It worked

The drug overdoses (that either aren’t dead, or are awakened) always go the same way: Shaq and I stand around with between four and six firemen, and at least two police officers for upwards of an hour trying to convince this guy to go to the hospital.

And they always wind up going. But we waste a lot of time.

The cops can’t threaten these patients with arrest, because the state has an amnesty law. Basically, if a call for help is made, then a cop can’t arrest for drugs that are found out in the open. I think that is a bit ridiculous, but it is what it is.

Doctors won’t commit these patients involuntarily, so we can’t threaten them with that.

Usually it is just a matter of wearing the person down.

And it gets tedious.

So we ran one of those today. A guy in his thirties relapsed, and shot some heroin after being sober for two years. This guy can’t help that he’s an addict, but he certainly has to take responsibility for shooting heroin into his veins. It turns out his ten-year-old son found him lying in bed, not breathing, then called 911. The son woke the patient with a glass of water splashed on his face.

And enter Shaq and C.

There’s the requisite crew standing around: six firemen, two cops, one shirtless guy with dirty hands sitting on the floor, and one crying mother in the living room. Of course the patient first attempts to deny that he did the drugs, then admits to it when confronted with the full syringe in the bathroom. Then he says he is fine, and doesn’t want to go to the hospital. Shaq and I are standing kinda in the background when he nudges me: “watch this, dude.”

Shaq makes his way to the shirtless guy on the floor, and stands all of his 78 inches over the guy on the floor. Kneeling down to get somewhat on his level, he delivers an excellent oration:

“Hey, dude. Check this out. You’re going to wind up going to the hospital with us today, that’s a fact. You say you don’t want to, but you’re going to. These guys in light blue? They’re from the fire department, and they get off at 7 in the morning. These guys in dark blue, they’re cops. They won’t arrest you, but they won’t leave until we tell them it is okay for them to go. Your mother out there in the living room? She’s calling your wife at work, and she already called your father. They are both on the way over here. Between the twelve of us, we will wear you down like a cheap pencil, and you will walk down those stairs, and you will sit on our stretcher, and you will go to the hospital. So what my partner and I are going to do now is walk outside. We are going to go outside to your front door, lower our stretcher, raise the head of it up, and undo the seat belts. And then we are going to stand there, and stand there, and stand there, until you walk outside and sit on our stretcher. It’s up to you how long that takes, and how much bitching you want to hear from your parents and your wife. When you’re ready, we’ll be outside.”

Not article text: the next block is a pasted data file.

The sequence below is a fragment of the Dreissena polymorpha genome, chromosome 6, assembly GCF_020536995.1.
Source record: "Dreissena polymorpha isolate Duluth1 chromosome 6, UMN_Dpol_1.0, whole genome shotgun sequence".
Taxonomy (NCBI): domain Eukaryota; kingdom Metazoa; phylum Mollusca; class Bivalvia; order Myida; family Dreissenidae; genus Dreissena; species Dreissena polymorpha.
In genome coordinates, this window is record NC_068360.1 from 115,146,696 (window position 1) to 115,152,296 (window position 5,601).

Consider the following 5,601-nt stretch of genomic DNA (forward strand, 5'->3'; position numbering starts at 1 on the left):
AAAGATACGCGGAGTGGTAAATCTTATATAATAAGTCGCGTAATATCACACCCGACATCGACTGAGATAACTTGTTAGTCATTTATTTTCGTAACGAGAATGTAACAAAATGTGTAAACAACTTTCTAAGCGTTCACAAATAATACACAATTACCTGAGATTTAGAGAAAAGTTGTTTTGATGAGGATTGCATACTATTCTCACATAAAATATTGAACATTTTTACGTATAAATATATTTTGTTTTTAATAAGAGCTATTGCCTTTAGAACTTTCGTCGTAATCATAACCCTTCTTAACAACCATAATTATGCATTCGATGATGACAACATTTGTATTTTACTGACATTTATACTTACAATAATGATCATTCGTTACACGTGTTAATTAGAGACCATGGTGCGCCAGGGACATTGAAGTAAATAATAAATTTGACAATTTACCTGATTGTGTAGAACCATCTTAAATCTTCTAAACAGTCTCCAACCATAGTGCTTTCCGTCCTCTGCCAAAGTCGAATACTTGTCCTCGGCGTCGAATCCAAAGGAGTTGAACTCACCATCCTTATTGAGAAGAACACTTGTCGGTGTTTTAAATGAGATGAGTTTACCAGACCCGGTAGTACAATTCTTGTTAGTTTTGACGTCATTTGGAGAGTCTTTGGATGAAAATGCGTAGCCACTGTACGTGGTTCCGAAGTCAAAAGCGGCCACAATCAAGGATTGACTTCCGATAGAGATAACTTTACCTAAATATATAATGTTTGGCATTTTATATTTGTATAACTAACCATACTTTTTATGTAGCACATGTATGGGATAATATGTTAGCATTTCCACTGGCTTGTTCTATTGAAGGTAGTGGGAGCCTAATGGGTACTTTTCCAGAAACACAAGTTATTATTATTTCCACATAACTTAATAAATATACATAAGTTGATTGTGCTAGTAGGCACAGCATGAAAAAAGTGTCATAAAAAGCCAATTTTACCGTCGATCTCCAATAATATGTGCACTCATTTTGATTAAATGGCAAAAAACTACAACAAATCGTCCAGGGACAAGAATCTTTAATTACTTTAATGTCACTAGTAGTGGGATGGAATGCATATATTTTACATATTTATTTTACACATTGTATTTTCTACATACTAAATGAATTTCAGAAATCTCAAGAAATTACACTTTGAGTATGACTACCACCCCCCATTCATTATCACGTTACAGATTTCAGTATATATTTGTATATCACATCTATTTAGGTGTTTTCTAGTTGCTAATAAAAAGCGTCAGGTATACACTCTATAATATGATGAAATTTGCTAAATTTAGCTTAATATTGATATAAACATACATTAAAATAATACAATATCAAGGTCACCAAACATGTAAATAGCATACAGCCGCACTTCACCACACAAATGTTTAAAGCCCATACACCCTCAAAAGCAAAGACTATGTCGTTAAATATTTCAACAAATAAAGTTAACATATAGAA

Then he stands up, turns to me, winks, then walks out.

I’m dumbfounded. I just witnessed a sentinel moment. So, I turn on my heels, and follow Shaq outside.

We barely make it outside before he’s trying to sit on our stretcher.

We’ve been on scene for less than five minutes, and now we’re leaving. On a call that would typically take at least half an hour.

I can’t wait to try that again.

Dispatching Wolf

“Med four, call radio please.”

Sigh. I hate when they want us to call on the radio.

We have radios. They are called ‘radio’ (or dispatch, depending where you are, whatever) for crying out loud. We have multiple channels that we can talk on, and they have the ability to contact us directly through our radios.